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mason

Published August 31, 2022 ©

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Zephyr Alleviates your Firmware Headaches

Zephyr Alleviates your Firmware Headaches

COMPONENTS Software Apps and online services

zephyr-project - Zephyr RTOS

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PROJECT DESCRIPTION

Zephyr Alleviates your Firmware Headaches

“But wait!” you cry, “won’t someone think of the firmware?”. Indeed, someone has thought of the firmware. The Linux Foundation shepherds an amazing Real-Time Operating System called Zephyr RTOS that focuses on interoperability across a vast array of processor architectures and families. Even better, it handles the networking stack and has a standardized device model that makes it possible to switch peripherals (ie: sensors) without your C code even noticing.

We use Zephyr to maintain one firmware repository for the Aludel hardware that can be compiled for STM32F40, nRF52840, nRF9160, and ESP32 using your choice of Ethernet, WiFi, or Cellular connections. How is that even possible?

devicetree overlay file for nrf52840
&i2c0 {
bme280@76 {
compatible = "bosch,bme280";
reg = <0x76>;
label = "BME280_I2C";
};
};
 
&spi1 {
compatible = "nordic,nrf-spi";
status = "okay";
cs-gpios = <&gpio0 3 GPIO_ACTIVE_LOW>,
<&gpio0 27 GPIO_ACTIVE_LOW>,
<&gpio1 8 GPIO_ACTIVE_LOW>;
test_spi_w5500: w5500@0 {
compatible = "wiznet,w5500";
label = "w5500";
reg = <0x0>;
spi-max-frequency = <10000000>;
int-gpios = <&gpio0 2 GPIO_ACTIVE_LOW>;
reset-gpios = <&gpio0 30 GPIO_ACTIVE_LOW>;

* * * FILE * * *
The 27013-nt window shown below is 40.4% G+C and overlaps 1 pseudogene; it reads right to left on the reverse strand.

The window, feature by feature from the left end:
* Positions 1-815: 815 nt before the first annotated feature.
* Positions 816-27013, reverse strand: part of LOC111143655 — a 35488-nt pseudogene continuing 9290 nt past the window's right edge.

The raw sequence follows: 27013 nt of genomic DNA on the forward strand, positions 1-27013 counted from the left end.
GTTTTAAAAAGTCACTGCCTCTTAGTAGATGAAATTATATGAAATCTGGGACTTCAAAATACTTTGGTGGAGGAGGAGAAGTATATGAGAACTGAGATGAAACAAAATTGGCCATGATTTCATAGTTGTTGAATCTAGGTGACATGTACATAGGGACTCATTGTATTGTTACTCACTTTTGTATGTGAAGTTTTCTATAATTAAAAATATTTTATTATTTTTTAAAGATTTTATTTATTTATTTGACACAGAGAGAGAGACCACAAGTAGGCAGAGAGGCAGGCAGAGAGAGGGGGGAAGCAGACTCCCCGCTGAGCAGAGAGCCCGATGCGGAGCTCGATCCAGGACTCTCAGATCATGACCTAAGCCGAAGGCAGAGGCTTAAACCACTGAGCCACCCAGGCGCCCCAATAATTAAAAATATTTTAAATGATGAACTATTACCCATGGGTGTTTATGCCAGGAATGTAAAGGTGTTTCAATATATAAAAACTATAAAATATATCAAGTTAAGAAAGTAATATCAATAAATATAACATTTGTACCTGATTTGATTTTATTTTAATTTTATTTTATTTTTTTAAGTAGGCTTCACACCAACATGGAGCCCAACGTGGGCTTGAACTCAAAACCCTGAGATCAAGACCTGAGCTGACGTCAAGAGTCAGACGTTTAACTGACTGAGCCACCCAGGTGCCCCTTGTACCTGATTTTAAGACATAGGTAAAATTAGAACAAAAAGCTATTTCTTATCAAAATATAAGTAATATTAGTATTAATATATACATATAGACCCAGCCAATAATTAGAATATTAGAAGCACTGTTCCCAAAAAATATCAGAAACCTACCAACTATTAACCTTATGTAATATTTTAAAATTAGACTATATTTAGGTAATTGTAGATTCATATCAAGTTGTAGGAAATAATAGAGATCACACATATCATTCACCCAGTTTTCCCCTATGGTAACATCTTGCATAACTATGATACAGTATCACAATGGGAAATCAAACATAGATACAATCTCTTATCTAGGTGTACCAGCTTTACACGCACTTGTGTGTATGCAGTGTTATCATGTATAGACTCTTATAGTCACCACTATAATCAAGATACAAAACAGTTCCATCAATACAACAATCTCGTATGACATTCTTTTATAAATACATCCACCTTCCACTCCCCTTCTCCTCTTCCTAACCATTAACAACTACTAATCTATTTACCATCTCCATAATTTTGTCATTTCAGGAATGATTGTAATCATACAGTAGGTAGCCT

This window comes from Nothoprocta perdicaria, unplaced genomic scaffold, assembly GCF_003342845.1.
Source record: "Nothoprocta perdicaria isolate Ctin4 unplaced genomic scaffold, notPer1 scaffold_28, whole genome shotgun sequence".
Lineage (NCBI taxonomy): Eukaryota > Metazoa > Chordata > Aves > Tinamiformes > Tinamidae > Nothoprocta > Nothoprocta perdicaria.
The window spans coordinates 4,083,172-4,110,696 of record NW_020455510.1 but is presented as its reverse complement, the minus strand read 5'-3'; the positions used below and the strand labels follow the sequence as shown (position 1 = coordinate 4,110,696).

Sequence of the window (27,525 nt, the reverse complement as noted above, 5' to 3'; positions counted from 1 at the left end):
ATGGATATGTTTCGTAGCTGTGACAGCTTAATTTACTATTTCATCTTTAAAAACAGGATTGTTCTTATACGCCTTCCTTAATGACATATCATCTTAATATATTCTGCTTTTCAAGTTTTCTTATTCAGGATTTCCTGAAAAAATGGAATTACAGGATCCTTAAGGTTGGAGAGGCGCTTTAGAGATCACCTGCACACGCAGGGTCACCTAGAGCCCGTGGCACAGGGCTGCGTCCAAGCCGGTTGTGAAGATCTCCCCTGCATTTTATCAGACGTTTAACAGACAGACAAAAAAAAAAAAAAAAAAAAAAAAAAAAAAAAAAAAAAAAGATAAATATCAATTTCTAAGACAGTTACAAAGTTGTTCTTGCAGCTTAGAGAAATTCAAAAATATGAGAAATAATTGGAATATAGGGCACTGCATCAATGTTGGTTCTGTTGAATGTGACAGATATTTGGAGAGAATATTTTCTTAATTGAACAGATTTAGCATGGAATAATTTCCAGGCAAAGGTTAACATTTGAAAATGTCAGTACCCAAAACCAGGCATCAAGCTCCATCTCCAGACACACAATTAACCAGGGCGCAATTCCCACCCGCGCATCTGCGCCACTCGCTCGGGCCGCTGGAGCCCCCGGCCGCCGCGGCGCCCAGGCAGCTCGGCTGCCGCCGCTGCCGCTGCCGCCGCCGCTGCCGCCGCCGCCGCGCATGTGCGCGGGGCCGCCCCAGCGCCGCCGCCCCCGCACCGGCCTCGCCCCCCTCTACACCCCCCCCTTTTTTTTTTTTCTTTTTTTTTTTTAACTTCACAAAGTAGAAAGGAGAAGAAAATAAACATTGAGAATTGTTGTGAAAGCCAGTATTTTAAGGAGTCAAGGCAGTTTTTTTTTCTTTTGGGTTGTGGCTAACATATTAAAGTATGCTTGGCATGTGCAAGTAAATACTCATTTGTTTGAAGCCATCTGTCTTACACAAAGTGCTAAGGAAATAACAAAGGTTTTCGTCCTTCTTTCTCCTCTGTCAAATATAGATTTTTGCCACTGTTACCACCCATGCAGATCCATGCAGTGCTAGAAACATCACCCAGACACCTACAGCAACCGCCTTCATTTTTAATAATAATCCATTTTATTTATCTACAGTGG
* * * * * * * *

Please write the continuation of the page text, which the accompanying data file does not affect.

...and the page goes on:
};
};
 
/ {
aliases {
aludeli2c = &i2c0;
pca9539int = &interrupt_pin0;
};
gpio_keys {
compatible = "gpio-keys";
interrupt_pin0: int_pin_0 {
gpios = < &gpio0 26 GPIO_ACTIVE_LOW >;
label = "Port Expander Interrupt Pin";
};
};
};

Zephyr uses the DeviceTree standard to map how all of the hardware is connected. A vast amount of work has already been done for you by the manufacturers who maintain drivers for their chips and supply .dts (DeviceTree Syntax) files that specify pin functions and mappings. When writing firmware for your projects you supply DeviceTree overlay files that indicate sensors, buttons, LEDs, and anything else connected to your design. The C code looks up each device to receive all relevant information like device address, GPIO port/pin assignment and function.

accessing abstracted weather sensor in c
const struct device *weather_dev = DEVICE_DT_GET_ANY(bosch_bme280);
sensor_sample_fetch(weather_dev);
sensor_channel_get(weather_dev, SENSOR_CHAN_AMBIENT_TEMP, &temp);
sensor_channel_get(weather_dev, SENSOR_CHAN_PRESS, &press);
sensor_channel_get(weather_dev, SENSOR_CHAN_HUMIDITY, &humidity);

The hardware abstraction doesn’t stop there. Zephyr also specifies abstraction for sensors. For instance, an IMU will have an X, Y, and Z output — Zephyr makes accessing these the same even if you have to move to an IMU from a different manufacturer due to parts shortages. You update the overlay files for the new build, and use a configuration file to turn on any specific libraries for the change, but the code you’re maintaining can continue on as if nothing happened.

Of course there are caveats which we cover in the talk. There is no one-size-fits-all in embedded engineering so you will eventually need to define your own .dts files for custom boards, and add peripherals that are unsupported in Zephyr. This is not a deal breaker, there is a template example for adding boards (and I highly recommend watching Jared Wolff’s video on the subject). And since Zephyr is open source, your customizations can be contributed upstream so others may also benefit.

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